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Discussion Starter #1
I started sailing last year and love it and i':confused:m wanting to extend my adventure by building a wooden boat.I have my eyes on the "Little Maid of Kent" By "Atkins &Co" but am not sure what it all consists of. I know allot of time will be, but whether i can get parts and learn skills needed to build this boat. Has anyone else looked into this plan or built this boat?
 

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One of None
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Most of the plans on the Atkins website require lofting skills you may not have. Since you are new to boat building I would suggest you get plans from a more popular boat designer. Again I suggest you also join the wooden boat forums
 

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Denise he's in love with one of the prettiest boats ever drawn. Maybe he can chat up a local boat builder and get a sense of the expense and labor involved. Perhaps he can serve as the gofer/second pair of hands for that builder. Or maybe the the realities involve will rain on his parade.
 

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He doesn't tell us where he is from. In this area he might learn from Benjamin and Gannon
 

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Wow! It really is a pretty boat that "Little ol' Maid of Kent".
Atkin & Co. - Little Maid of Kent

Choosing a 30' schooner for your first build attempt seems quite ambitious to me.
I'm sure one of you sages can recommend a helpful book on lofting for him though.
 

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Discussion Starter #7
Most of the plans on the Atkins website require lofting skills you may not have. Since you are new to boat building I would suggest you get plans from a more popular boat designer. Again I suggest you also join the wooden boat forums
what do you mean by lofting
 

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One of None
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what do you mean by lofting
Oh my.... you don't know? :eek:
Lofting is how this;

and the measurements on the table of offsets provides.. into a full size plan with station molds that boats are build on. I self taught myself how to loft smaller boats. it's not easy and very very time consuming.
Lofting - Wikipedia, the free encyclopedia
to build a little schooner like the maid.. you will need a budget of about $60-100,00 for the build and easily another 60% to rig and outfit such a boat.
People build sailboats for the dream.. but many never finish them because they forgot or were clueless of what it would cost to outfit and rig the vessel. I know well the love and desire to build such boats, but I had to contain it to small boats like canoes and rowing craft, of which I don't even build anymore.

Now the Maid of endor, at 24 ft is also a full keel boat. The first image here shows the water lines. to the right is the table of offsets. and they are laid out on a grid to full size for each "station" the bottom image is the buttocks. all of this develops the curve for a "fair" hull.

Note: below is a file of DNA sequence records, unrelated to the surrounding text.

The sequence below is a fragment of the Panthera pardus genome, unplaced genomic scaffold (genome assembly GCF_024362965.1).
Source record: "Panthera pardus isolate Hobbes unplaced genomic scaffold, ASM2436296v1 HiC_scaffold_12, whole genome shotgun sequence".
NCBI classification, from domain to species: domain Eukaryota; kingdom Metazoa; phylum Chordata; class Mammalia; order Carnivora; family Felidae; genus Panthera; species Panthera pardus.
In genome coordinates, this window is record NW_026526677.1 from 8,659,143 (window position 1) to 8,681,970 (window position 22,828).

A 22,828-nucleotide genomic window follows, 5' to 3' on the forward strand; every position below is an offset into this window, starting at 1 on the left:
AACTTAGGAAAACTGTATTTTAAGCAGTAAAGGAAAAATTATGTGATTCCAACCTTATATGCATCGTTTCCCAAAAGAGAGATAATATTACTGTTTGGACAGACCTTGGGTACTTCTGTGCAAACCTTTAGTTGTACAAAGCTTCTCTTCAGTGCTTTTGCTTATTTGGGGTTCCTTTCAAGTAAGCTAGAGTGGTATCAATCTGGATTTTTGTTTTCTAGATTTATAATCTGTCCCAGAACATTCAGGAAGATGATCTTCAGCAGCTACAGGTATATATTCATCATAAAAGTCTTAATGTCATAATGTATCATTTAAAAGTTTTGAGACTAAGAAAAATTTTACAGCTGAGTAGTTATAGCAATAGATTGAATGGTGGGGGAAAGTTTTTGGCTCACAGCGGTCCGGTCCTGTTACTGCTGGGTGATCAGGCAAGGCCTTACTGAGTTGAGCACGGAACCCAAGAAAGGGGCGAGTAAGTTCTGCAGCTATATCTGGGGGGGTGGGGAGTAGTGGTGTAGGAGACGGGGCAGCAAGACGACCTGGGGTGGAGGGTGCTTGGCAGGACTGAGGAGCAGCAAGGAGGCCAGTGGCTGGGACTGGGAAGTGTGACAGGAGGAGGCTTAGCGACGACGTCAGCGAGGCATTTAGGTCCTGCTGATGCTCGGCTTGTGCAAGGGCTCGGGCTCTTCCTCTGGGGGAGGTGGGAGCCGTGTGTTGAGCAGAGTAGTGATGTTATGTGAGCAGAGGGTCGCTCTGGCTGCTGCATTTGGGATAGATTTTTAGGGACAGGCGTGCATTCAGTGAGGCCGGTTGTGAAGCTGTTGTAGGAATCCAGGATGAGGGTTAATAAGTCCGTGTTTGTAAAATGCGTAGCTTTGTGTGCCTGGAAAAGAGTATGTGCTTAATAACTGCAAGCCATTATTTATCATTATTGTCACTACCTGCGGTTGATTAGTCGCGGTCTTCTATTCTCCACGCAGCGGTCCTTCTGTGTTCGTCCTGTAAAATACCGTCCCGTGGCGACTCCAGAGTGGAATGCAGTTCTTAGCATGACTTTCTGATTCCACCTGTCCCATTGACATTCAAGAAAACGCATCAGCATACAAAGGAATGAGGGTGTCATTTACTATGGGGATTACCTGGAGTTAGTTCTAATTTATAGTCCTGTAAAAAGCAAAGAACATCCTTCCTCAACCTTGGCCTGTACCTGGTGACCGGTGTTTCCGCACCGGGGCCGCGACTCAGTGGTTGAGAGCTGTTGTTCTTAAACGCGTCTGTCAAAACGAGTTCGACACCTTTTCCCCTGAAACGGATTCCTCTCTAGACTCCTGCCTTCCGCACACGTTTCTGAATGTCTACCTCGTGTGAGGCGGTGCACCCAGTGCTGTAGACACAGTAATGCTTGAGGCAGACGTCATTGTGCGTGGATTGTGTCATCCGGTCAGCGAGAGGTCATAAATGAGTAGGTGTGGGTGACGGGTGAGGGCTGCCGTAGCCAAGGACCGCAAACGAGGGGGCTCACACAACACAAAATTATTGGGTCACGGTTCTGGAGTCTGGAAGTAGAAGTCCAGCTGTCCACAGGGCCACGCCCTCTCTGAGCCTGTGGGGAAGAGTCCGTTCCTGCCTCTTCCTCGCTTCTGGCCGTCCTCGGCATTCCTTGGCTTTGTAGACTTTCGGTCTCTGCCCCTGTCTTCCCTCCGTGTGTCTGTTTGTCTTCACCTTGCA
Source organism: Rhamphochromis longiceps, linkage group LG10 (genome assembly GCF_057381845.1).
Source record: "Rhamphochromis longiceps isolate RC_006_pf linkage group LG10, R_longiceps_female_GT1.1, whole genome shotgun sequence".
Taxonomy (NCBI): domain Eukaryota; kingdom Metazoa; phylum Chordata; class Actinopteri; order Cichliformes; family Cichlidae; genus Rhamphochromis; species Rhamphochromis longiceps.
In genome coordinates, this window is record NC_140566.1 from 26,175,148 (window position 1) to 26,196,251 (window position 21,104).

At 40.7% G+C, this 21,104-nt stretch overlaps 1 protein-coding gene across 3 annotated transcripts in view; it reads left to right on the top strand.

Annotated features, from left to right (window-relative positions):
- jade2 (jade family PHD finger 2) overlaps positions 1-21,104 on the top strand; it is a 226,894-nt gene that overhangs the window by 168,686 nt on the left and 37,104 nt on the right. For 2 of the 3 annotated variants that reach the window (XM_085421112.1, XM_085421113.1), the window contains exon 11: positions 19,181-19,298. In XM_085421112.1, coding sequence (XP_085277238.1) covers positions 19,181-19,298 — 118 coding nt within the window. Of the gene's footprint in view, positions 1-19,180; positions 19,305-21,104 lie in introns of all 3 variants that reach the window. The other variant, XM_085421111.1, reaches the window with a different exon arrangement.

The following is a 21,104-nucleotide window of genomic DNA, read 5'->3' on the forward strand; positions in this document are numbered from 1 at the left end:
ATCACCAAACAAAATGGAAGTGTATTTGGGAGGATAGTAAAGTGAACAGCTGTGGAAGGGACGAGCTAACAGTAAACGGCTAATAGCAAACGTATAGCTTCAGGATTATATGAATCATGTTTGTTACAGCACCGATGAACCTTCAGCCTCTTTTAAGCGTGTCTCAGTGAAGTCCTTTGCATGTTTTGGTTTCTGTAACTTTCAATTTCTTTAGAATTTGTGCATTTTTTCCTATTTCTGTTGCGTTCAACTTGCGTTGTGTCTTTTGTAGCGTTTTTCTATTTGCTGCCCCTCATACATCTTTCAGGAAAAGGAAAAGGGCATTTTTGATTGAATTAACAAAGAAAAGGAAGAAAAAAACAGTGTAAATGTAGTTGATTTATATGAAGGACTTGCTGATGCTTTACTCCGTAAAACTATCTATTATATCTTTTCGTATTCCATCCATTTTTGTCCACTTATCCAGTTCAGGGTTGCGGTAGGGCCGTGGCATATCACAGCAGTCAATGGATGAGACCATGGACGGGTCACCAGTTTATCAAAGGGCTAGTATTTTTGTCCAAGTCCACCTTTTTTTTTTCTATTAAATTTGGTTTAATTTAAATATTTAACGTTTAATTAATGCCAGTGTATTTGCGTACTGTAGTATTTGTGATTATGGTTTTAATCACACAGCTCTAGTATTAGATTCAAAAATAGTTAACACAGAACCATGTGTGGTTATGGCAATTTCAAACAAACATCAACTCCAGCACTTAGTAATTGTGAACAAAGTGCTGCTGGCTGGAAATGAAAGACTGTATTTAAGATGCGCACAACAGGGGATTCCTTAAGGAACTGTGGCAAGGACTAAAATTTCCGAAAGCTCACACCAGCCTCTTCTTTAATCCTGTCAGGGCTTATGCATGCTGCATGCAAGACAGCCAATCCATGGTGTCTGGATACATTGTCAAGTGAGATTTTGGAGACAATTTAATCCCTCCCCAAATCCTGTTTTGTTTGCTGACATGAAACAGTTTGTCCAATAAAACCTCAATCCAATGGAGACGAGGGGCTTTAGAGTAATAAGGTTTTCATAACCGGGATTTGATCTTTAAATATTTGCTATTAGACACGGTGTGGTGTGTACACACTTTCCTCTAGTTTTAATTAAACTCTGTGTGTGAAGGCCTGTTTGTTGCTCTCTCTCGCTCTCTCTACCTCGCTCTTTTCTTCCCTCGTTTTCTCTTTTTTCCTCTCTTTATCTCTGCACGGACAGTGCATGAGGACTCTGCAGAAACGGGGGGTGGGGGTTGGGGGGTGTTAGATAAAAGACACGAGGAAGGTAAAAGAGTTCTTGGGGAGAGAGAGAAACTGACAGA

This is what a boat looks like when being built on station molds..

most are built upside down except, when they reach a size that makes it logistically difficult to flip them over.
 

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thank you all so much...my dad has built wood boats before.. he tried to explain it to me but i didnt understand.. now i understand a little better
 

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One of None
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Just building the forms is going to cost a few boat bucks.. the, where do you build it...when... where you will get your lumber... type of hull, cold molding is best. building in carvel or clinker.. not so good if they are not wet 24/7 365. Silicon bronze hardware is also a "killer" cost.
 

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Discussion Starter #12
i thought about starting with the florince oakland 22 ft by the same person.. do u think it would be a little better for a beginner
 

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One of None
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Here's a build thread on WB Building the Maid

Florence is a little easier. with hard chines for plywood...

still not an easy build. Most people consider strip builds easy. Ck out Paul Garthside's boats.
 

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thank you all so much...my dad has built wood boats before.. he tried to explain it to me but i didnt understand.. now i understand a little better
No truer statement of life has ever been made. How many things did fathers say to us that we could not understand, and with a bit of time it makes perfect sense!
 

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The maid is beautiful but there are many other schooners, wood, steel, aluminum, composit and strip planked that are more modern and still beautiful. Think of a Tyana 37
schooner rig. My weakness is for another atkins boat the Coot, a 27 foot skipjack schooner. To small, there are no backstays, almost no keel, but it grabs me. If I were to consult Bob Perry I am sure that he could design the most beautiful schooner ever to grace the waters of the world, but building it would be beyound my means. Still I can dream.
 
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